This year, home has been a fluid concept.
I wasn't always convinced that "home" existed for me. I didn't own furniture. My art wasn't lovingly hung on any walls, there were no touches of Taylor in a space, and I didn't have that blissful pang of nostalgia for any place or any room. My parents divorced when I was a teen, so goodness knows neither of their houses feel like home.
Each space I inhabited abroad, whether it was our pretty studio in Buenos Aires or our eensie weensie flat with the great view in London, was temporary. I'd unpack my capsule wardrobe (that I grew to despise on a visceral level) and try to add my own little touches to the place I didn't choose.
It was never mine. It was never home.
And yet, I never pined for Durham. I felt homesick for familiarity and for health, but never for place.
I didn't miss Durham because I needed to leave, I think. I needed to find myself, fully knowing how vomit-inducing that sounds. I needed that insufferable millennial eat-pray-love shit. And so, even through the hard, I didn't miss my home.
In fact, I didn't realize how strong the power of "home" is.
Because I've always thought of "home" as a specific building.
In childhood, it was the cute little ranch on Ridgefield Road. Dean Smith's first house in Chapel Hill, and also mine. Last time I drove past it, two years ago, the mailbox hadn't changed. My mom painted that mailbox in the style of Mary Englebright in 1999. Mom's purple flowers, framing the carefully painted street number, reign on.
Later, after my parents divorced, it was the crappy run-down glorified shack that Dad and I shared on Carol St. Man, that was a completely terrible house, and man, I loved living there with my pops.
After college, it was the pretty townhouse on Grapevine Trail, covered in vines. I'd always wanted to live in a house covered in vines. My then-husband and I put our hearts into the townhouse on Grapevine and made it ours. It was full of love and full of memories. Walking into the front door would fill me with a huge sense of belonging, of comfort. Until he left, and the building's spell was broken.
That's when home stopped being a building.
That's when I started floundering.
That's when it was clear that I had to leave Durham.
When deep roots are unceremoniously hacked apart, what else can you do? I tried to stay, to rebuild in the same place. And then I found I couldn't, and I left in the biggest way possible. I tried to rebuild around the world.
Both taught me a lot.
First: that home isn't fluid, not really, not for me. I can't feel at home everywhere. I'm not sure I can feel at home anywhere that isn't Durham, actually.
"Not sure" being the operative phrase. Perhaps I haven't stayed in a place long enough to try. Granted, I haven't liked a place enough to stay and give it a real shot. I'm trying with New York. I'm giving New York a real shot.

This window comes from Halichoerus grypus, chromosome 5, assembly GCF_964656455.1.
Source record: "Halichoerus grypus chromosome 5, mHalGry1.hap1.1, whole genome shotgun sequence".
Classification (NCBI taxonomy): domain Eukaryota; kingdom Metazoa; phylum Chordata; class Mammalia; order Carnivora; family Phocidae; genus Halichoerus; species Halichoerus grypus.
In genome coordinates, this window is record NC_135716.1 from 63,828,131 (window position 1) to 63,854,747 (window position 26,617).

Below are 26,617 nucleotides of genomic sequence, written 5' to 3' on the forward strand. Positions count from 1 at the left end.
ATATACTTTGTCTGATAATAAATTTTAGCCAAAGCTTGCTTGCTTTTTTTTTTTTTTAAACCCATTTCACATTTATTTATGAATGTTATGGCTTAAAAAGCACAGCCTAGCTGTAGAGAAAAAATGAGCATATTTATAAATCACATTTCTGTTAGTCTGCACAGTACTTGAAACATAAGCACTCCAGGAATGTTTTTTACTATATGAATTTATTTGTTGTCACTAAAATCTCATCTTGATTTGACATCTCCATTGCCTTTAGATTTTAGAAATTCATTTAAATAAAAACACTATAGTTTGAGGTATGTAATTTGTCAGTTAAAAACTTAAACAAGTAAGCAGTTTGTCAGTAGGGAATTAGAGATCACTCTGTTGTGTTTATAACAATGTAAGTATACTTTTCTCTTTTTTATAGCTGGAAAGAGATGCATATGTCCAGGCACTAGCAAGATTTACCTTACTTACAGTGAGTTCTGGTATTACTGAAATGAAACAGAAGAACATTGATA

I kind of hate New York. I also might kind of like New York. Shit, I don't know. But I'm giving it a real shot.
I have no idea if it'll work. Right now, I project that I'll grow to enjoy living in New York, but that Manhattan will never be part of my identity. It won't feel like home.
Second: home isn't a building. It's not an apartment with my carefully curated art. It's not the smells of my go-to dishes, pouring from the stove. It's not the bedroom with layered textures or the reading corner with a yellow chair and paper lantern.
It's an entire city.
It's the touch of grit that comes with a city built from tobacco warehouses. It's the slight hint of a southern accent that might be rare, but doesn't catch you off guard. It's the smiles that are given easily, to stranger or friend. It's the open highway and the mountains and the ocean and even the girls in their Lily Pulitzer and Wayfarers and Jack Rogers, sporting looks you couldn't pay me to wear.
It's the damn forest that is our entire region, evident to all who fly into RDU. There are so many trees here, visitors say. Yes, we say proudly, yes there are.
Maybe it's familiarity. Maybe it's nostalgia. Maybe it's "roots."
Whatever it is, it's home. Durham is home. That, perhaps, should be obvious, but it took flying around the world for me to realize the significance.
I love Durham more than I can say.
But I can't live in Durham. It's like a breakup that I'm not quite over. For my sanity, for my own personal growth, I can't live here. Not right now.
Remote Year is problematic, but I signed up for a reason.
I didn't sign up for easy, and I didn't sign up for my comfort zone. I just graduated out of that specific challenge... but it doesn't mean I'm ready to go back.
Part of me wants to say "screw it" and come back home. That would feel great.. for a year. And then I'd get itchy feet again.
When I come back to Durham, I don't want it to be because I'm exhausted. I don't want to come home out of need, looking for sanity in the place that brings me comfort. I don't want to greet it as a desperate ex, sobbing and begging for the city to take me back.
I want to come back to Durham as an old friend, with a hug and a grin and a satisfied nod. Knowing we've both grown, both ready for a new iteration of something with each other.
That's when I'll move back home.
God knows I'm not there yet.
Images of home.
Taylor Coil is a marketing manager who works remotely from around the world.